Boston police plan to ask parents in high-crime neighborhoods to allow detectives into their homes, without a warrant, to search for guns in their children’s bedrooms, the Boston Globe reports. The program, which is already raising questions about civil liberties, is based on the premise that parents are so fearful of gun violence and the possibility that their own teenagers will be caught up in it that they will turn to police for help, even in their own households.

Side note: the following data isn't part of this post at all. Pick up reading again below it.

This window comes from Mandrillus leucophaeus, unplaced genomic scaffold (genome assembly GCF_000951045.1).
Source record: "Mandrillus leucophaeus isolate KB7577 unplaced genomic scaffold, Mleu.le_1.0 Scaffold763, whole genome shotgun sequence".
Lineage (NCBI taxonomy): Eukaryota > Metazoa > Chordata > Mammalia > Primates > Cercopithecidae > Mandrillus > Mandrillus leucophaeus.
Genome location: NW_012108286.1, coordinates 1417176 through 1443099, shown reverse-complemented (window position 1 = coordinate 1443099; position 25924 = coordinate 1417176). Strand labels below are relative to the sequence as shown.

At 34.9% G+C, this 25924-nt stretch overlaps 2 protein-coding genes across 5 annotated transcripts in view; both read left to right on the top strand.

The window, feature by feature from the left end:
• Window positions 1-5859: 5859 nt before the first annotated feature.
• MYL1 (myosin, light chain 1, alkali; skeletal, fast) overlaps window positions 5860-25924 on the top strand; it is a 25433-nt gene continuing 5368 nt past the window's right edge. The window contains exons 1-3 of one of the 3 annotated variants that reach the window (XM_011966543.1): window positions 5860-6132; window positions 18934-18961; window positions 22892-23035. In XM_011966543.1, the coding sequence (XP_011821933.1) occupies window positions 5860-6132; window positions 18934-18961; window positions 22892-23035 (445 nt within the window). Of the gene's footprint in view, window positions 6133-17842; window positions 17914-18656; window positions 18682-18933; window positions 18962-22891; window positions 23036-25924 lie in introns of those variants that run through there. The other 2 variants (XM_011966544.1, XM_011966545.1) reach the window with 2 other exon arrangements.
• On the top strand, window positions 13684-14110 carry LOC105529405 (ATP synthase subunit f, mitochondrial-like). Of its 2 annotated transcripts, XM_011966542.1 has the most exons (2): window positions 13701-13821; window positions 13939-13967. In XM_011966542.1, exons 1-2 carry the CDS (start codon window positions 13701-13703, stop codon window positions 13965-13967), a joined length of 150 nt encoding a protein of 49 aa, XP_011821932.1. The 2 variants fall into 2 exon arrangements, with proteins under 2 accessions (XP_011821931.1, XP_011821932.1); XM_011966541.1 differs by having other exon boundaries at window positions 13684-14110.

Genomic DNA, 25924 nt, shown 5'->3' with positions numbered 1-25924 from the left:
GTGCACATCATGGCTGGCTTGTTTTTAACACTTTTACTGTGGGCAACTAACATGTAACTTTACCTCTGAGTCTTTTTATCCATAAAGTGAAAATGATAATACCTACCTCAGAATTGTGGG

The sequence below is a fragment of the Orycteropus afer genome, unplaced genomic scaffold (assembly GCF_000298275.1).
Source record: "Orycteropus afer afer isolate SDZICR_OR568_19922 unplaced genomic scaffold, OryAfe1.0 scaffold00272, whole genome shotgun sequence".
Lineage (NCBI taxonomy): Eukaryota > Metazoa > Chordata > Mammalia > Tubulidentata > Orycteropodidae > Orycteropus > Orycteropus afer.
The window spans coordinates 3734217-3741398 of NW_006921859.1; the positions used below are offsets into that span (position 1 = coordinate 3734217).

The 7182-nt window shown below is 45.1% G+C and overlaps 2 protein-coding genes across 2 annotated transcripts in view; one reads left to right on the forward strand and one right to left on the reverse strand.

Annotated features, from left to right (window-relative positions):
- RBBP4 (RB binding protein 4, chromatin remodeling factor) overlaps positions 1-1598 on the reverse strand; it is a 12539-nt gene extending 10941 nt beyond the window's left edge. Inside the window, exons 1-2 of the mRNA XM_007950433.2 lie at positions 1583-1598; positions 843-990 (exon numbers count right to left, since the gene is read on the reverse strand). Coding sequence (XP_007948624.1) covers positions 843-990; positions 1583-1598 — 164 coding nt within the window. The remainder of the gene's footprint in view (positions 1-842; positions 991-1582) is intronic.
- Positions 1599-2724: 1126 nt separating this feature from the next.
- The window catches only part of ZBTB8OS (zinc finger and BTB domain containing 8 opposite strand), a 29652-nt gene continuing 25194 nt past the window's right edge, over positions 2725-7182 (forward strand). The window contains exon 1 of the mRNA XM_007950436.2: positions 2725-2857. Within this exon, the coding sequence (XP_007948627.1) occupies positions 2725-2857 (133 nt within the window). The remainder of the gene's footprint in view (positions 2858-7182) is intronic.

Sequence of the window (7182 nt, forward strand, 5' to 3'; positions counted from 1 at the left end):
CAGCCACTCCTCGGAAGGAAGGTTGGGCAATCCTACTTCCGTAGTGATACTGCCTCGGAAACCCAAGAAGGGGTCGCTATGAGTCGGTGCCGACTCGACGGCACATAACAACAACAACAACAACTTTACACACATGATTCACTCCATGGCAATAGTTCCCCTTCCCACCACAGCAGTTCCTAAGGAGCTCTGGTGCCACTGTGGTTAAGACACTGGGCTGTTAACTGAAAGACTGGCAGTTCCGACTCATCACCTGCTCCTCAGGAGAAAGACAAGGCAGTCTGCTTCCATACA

In the next two weeks, police officers assigned to schools will begin going to homes where they believe teenagers might have guns. The officers will travel in groups of three, dress in plainclothes to avoid attracting negative attention, and ask the teenager’s parent or legal guardian for permission to search. If the parents say no, police said, the officers will leave. If officers find a gun, police will not charge the teenager with unlawful gun possession, unless the firearm is linked to a shooting or homicide. The program was unveiled by Police Commissioner Edward Davis in a meeting with community leaders. Critics worry that some residents will be too intimidated by a police presence on their doorstep to say no to a search. “Our biggest concern is the notion of informed consent,” said Amy Reichbach of the American Civil Liberties Union. “People might not understand the implications of weapons being tested or any contraband being found.” Davis said the point of the program, dubbed Safe Homes, is to make streets safer, not to incarcerate people.